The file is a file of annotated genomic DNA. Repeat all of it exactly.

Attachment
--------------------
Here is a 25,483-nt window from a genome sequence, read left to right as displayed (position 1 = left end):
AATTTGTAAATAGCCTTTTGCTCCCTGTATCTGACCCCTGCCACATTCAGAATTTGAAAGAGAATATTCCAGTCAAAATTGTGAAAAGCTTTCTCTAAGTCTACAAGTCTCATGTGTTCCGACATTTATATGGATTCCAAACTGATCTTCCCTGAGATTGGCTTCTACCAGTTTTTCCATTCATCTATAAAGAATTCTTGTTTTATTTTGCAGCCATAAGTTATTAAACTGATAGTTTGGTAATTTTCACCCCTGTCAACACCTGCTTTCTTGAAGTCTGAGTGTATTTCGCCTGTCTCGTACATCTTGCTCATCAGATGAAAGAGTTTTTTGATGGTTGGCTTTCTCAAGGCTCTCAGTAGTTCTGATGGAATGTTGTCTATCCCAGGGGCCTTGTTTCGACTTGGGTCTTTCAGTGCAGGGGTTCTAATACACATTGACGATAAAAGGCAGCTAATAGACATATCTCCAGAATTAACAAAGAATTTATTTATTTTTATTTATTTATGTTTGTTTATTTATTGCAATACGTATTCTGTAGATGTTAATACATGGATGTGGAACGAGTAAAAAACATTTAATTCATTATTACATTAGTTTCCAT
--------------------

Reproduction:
Here is a 25,483-nt window from a genome sequence, read left to right as displayed (position 1 = left end):
AATTTGTAAATAGCCTTTTGCTCCCTGTATCTGACCCCTGCCACATTCAGAATTTGAAAGAGAATATTCCAGTCAAAATTGTGAAAAGCTTTCTCTAAGTCTACAAGTCTCATGTGTTCCGACATTTATATGGATTCCAAACTGATCTTCCCTGAGATTGGCTTCTACCAGTTTTTCCATTCATCTATAAAGAATTCTTGTTTTATTTTGCAGCCATAAGTTATTAAACTGATAGTTTGGTAATTTTCACCCCTGTCAACACCTGCTTTCTTGAAGTCTGAGTGTATTTCGCCTGTCTCGTACATCTTGCTCATCAGATGAAAGAGTTTTTTGATGGTTGGCTTTCTCAAGGCTCTCAGTAGTTCTGATGGAATGTTGTCTATCCCAGGGGCCTTGTTTCGACTTGGGTCTTTCAGTGCAGGGGTTCTAATACACATTGACGATAAAAGGCAGCTAATAGACATATCTCCAGAATTAACAAAGAATTTATTTATTTTTATTTATTTATGTTTGTTTATTTATTGCAATACGTATTCTGTAGATGTTAATACATGGATGTGGAACGAGTAAAAAACATTTAATTCATTATTACATTAGTTTCCAT